Virology News
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Topical news snippets about viruses that affect people.  And other things. Like zombies B-)
Curated by Ed Rybicki
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Post-Ebola Syndrome, Sierra Leone

Post-Ebola Syndrome, Sierra Leone | Virology News | Scoop.it
Thousands of persons have survived Ebola virus disease. Almost all survivors describe symptoms that persist or develop after hospital discharge. A cross-sectional survey of the symptoms of all survivors from the Ebola treatment unit (ETU) at 34th Regimental Military Hospital, Freetown, Sierra Leone (MH34), was conducted after discharge at their initial follow-up appointment within 3 weeks after their second negative PCR result. From its opening on December 1, 2014, through March 31, 2015, the MH34 ETU treated 84 persons (8–70 years of age) with PCR-confirmed Ebola virus disease, of whom 44 survived. Survivors reported musculoskeletal pain (70%), headache (48%), and ocular problems (14%). Those who reported headache had had lower admission cycle threshold Ebola PCR than did those who did not (p<0.03). This complete survivor cohort from 1 ETU enables analysis of the proportion of symptoms of post-Ebola syndrome. The Ebola epidemic is waning, but the effects of the disease will remain.
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Ebola virus is unlikely to become endemic in West Africa

Concern over Ebola becoming endemic in West Africa has appeared in the medical and lay media. Routes of transmission, rates of viral evolution, suitability of humans as hosts and rarity of spillover events make this very unlikely. Without evidence that endemic Ebola is likely, ending epidemics should remain the focus.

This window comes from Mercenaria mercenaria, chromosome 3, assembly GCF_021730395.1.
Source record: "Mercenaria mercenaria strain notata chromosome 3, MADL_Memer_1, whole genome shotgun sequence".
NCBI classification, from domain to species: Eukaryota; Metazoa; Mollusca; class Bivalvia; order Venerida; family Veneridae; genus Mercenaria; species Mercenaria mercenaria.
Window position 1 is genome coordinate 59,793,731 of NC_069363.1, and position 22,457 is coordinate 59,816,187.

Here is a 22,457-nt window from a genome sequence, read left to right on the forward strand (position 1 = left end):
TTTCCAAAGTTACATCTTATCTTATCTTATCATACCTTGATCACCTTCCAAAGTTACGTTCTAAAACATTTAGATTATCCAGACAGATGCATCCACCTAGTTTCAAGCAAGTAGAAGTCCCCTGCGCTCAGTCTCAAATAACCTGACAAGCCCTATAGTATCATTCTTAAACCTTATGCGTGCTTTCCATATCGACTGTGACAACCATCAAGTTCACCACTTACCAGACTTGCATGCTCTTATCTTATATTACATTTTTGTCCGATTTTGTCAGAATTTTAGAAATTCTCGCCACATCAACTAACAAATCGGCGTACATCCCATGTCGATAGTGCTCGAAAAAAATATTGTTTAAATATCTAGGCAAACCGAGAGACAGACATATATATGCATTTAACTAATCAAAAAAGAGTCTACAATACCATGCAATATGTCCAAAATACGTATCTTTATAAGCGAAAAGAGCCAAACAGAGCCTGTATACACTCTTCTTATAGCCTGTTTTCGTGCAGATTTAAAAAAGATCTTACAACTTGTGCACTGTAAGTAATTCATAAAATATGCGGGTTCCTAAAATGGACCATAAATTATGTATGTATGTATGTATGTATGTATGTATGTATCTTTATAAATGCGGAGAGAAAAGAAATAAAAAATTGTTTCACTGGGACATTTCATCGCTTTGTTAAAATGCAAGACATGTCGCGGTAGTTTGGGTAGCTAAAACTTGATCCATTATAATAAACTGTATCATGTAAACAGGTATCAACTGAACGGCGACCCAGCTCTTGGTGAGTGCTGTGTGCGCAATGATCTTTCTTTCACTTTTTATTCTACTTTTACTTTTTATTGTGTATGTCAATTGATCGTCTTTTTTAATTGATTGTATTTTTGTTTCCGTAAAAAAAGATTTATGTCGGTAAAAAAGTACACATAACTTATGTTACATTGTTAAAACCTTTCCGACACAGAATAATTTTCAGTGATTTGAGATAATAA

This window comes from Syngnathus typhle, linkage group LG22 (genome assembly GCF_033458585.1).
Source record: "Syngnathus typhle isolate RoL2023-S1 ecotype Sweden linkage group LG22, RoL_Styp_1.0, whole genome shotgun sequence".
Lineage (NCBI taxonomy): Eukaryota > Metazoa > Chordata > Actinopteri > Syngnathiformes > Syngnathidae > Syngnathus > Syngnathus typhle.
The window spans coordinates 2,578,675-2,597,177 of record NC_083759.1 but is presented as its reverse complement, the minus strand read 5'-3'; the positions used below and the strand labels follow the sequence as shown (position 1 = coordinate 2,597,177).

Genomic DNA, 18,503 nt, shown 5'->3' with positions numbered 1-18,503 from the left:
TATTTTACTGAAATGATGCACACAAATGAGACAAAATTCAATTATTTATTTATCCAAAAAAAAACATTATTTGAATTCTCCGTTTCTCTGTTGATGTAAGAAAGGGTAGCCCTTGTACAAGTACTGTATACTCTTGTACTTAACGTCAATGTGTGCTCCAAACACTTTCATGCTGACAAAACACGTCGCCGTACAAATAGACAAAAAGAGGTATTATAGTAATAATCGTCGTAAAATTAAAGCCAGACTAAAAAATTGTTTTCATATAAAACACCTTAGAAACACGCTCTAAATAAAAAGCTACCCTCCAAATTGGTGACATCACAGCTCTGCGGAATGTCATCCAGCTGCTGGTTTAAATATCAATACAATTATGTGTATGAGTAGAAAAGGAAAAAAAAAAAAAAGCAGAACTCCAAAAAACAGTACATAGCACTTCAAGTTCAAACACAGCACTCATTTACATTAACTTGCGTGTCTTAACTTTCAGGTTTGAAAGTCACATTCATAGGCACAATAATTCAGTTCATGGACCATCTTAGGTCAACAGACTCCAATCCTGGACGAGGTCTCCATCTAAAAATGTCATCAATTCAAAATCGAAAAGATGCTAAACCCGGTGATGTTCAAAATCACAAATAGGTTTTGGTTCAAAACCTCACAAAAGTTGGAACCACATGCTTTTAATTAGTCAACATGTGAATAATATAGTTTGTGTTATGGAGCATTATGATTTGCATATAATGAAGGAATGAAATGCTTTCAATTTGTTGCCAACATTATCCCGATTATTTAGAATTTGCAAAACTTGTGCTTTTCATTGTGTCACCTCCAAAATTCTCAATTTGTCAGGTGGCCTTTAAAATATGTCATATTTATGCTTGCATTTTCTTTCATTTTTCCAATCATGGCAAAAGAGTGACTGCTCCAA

Ed Rybicki's insight:
In humans: it may not become endemic in humans...what about other hosts??
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The Secret Life of Viral Entry Glycoproteins

The Secret Life of Viral Entry Glycoproteins | Virology News | Scoop.it

Survival of infection with Ebola virus (EBOV) depends on the ability of the host to mount early and strong immune responses [1], [2]. However, given that EBOV cases are associated with 40%–90% human mortality, EBOV has developed intricate solutions to human immunological defenses. Enveloped viruses, like EBOV, must deposit their genetic material within a cell to ensure their propagation. The roles of viral envelope glycoproteins in mediating virus attachment to host cells and catalyzing the subsequent fusion of the viral and host plasma membranes have been well described (reviewed in [3]). Given the limited number of genes in EBOV and other viruses, it stands to reason that these conformationally labile glycoproteins are also involved in more than just the initial steps of a productive infection. There is strong evidence that viral entry glycoproteins (GP) are modulators of host antiviral defenses (Table 1). In this article, we discuss our current structural understanding of the functions of envelope entry glycoproteins in immune evasion using EBOV as our example.

 
Ed Rybicki's insight:

Nice review on a very interesting and important topic - and highlights how viral entry proteins double as immune evasion agents.

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Chris Upton + helpers's comment, June 17, 2013 4:11 PM
"EBOV has developed intricate solutions to human immunological defenses." Since ebola didn't evolve in humans, this must be accidental. Similar activities may exist in the natural host but not with such high mortality consequences.
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Tracking Ebola in the Congo Jungle

Tracking Ebola in the Congo Jungle | Virology News | Scoop.it